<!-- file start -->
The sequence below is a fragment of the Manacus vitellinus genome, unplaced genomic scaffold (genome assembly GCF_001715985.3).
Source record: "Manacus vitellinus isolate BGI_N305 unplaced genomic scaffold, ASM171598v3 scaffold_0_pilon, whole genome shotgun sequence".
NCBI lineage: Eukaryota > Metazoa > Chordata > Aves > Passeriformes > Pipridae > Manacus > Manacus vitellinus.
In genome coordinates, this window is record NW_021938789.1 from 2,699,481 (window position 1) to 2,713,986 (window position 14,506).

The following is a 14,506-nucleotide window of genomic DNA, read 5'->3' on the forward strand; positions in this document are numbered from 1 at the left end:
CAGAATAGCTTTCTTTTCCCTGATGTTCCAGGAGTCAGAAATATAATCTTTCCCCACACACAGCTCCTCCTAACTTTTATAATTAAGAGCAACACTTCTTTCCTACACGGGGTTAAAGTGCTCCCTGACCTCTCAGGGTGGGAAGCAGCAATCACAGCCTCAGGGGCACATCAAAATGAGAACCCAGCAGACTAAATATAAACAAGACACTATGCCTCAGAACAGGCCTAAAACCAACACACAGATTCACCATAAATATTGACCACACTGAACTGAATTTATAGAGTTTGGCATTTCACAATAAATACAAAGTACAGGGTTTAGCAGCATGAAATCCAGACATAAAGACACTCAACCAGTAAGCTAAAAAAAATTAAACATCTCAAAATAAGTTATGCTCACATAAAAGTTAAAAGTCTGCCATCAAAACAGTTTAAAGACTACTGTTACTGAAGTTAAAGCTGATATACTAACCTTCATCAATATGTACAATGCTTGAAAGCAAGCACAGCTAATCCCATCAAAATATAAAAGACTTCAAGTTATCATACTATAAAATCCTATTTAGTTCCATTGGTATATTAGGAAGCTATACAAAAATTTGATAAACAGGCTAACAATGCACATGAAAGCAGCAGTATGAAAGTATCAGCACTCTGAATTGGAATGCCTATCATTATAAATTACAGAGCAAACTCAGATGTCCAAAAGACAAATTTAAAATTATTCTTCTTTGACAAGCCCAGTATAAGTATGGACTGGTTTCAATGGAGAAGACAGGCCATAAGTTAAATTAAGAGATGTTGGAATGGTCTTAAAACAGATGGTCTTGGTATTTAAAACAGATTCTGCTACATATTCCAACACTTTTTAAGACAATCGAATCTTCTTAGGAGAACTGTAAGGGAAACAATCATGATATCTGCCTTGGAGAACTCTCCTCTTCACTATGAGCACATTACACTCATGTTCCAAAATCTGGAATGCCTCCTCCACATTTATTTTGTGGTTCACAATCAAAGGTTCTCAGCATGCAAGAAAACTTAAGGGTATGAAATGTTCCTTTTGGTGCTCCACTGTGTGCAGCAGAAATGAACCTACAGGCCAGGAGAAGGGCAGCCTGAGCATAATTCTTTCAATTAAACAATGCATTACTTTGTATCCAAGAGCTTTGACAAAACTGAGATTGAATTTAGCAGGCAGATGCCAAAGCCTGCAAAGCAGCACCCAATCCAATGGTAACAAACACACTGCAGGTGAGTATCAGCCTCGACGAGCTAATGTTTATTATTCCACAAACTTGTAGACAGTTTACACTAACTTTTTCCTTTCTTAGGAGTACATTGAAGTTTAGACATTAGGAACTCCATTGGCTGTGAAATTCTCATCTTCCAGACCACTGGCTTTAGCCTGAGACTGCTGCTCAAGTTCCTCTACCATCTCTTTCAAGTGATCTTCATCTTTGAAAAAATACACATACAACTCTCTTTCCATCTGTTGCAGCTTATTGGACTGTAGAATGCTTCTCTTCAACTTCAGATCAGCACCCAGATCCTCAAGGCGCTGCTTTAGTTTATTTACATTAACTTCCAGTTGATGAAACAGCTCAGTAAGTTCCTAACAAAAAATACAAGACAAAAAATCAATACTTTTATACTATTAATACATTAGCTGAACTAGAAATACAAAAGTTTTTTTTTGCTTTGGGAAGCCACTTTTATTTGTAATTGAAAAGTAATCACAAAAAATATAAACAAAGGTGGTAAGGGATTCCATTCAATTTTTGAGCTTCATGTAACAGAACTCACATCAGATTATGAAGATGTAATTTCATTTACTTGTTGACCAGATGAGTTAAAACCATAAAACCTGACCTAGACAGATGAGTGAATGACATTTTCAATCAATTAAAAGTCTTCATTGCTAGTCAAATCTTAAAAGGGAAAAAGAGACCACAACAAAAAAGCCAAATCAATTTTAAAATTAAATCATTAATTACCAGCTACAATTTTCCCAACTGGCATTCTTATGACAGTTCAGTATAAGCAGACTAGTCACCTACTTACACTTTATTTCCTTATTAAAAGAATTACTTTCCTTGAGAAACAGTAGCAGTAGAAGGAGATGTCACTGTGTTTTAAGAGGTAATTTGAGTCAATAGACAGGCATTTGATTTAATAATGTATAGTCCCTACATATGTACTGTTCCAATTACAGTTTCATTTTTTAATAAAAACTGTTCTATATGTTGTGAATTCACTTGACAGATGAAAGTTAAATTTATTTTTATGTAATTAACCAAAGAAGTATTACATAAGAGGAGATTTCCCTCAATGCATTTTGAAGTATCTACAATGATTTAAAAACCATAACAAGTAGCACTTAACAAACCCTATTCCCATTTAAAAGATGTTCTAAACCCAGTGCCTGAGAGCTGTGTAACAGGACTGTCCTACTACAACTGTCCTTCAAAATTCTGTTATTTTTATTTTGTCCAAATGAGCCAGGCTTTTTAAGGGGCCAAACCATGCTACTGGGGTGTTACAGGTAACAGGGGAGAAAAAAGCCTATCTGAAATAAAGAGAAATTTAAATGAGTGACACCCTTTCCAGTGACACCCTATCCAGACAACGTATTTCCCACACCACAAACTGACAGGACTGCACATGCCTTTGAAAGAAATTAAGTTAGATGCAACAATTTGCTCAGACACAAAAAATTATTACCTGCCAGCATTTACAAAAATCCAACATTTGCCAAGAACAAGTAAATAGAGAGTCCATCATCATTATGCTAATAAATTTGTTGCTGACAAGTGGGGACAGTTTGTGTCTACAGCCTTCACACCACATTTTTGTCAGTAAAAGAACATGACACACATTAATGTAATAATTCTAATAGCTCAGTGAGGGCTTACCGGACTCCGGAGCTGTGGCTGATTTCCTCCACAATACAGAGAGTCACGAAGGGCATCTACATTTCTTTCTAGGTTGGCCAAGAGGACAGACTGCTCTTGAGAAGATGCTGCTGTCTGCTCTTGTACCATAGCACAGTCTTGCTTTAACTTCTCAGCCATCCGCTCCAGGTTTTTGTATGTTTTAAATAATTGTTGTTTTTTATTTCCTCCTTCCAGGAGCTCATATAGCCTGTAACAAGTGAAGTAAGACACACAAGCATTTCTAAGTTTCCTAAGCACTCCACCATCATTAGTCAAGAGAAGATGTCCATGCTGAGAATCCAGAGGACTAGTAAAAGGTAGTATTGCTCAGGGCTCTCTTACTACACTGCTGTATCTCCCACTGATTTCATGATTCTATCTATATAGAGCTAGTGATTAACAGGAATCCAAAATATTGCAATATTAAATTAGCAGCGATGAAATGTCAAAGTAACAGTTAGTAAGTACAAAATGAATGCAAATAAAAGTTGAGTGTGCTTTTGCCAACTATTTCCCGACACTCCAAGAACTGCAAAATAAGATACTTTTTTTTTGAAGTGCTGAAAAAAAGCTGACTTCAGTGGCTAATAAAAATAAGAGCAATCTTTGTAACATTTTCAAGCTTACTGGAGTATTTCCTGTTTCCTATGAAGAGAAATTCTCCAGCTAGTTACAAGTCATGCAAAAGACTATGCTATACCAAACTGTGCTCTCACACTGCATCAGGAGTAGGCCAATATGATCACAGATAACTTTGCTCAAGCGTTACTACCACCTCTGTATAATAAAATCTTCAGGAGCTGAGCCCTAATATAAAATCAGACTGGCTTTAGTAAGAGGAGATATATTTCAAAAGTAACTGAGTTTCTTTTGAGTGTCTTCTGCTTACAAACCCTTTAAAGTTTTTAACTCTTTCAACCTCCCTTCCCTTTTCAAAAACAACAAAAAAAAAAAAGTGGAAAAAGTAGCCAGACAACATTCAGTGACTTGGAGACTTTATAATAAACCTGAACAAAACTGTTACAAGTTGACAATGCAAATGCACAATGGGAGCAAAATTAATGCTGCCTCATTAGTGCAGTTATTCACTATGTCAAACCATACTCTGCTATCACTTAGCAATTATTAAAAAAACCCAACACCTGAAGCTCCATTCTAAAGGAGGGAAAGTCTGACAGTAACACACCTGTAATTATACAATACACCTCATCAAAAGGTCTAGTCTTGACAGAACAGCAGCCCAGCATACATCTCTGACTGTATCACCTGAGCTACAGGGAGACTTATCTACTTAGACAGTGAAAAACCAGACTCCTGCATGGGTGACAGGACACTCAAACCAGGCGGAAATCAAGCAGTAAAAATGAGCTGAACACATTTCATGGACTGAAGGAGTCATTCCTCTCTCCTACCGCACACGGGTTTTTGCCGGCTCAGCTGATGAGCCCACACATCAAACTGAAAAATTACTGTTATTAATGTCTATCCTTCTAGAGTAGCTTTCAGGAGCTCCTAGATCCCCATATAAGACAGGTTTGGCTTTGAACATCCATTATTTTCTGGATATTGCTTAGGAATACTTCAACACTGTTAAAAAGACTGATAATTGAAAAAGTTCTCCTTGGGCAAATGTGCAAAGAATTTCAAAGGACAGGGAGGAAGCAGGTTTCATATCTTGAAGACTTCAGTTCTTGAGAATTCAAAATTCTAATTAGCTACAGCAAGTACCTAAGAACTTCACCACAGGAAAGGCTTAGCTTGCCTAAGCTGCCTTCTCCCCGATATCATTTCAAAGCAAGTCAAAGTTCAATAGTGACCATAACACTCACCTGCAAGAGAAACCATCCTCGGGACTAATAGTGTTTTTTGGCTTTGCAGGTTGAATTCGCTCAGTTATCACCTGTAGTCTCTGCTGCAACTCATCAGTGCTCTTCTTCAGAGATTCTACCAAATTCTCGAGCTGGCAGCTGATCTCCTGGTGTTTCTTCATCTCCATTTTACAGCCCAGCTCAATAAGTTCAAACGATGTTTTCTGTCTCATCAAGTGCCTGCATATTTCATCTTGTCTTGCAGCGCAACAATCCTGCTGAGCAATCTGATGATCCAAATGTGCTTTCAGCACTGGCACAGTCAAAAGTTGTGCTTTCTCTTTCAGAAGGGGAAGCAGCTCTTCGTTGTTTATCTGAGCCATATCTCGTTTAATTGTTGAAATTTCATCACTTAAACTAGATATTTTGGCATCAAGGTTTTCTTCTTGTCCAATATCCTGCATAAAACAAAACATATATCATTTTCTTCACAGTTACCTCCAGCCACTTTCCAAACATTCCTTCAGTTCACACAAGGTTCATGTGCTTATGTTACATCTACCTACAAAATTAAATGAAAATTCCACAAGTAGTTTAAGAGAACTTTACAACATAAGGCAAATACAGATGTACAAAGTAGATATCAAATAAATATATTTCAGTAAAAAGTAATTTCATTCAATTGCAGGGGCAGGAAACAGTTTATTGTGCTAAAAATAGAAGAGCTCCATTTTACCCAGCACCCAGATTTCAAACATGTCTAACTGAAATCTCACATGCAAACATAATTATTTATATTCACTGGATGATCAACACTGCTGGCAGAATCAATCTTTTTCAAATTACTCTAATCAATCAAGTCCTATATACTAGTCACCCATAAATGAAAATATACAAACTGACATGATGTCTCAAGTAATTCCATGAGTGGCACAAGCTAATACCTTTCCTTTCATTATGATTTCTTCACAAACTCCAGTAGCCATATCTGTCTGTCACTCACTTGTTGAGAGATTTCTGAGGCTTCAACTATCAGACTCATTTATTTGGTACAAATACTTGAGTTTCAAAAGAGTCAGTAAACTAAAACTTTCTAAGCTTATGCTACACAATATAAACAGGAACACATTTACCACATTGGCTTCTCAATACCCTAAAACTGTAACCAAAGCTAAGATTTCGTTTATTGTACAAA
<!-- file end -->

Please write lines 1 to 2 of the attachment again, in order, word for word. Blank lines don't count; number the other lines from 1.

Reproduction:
The sequence below is a fragment of the Manacus vitellinus genome, unplaced genomic scaffold (genome assembly GCF_001715985.3).
Source record: "Manacus vitellinus isolate BGI_N305 unplaced genomic scaffold, ASM171598v3 scaffold_0_pilon, whole genome shotgun sequence".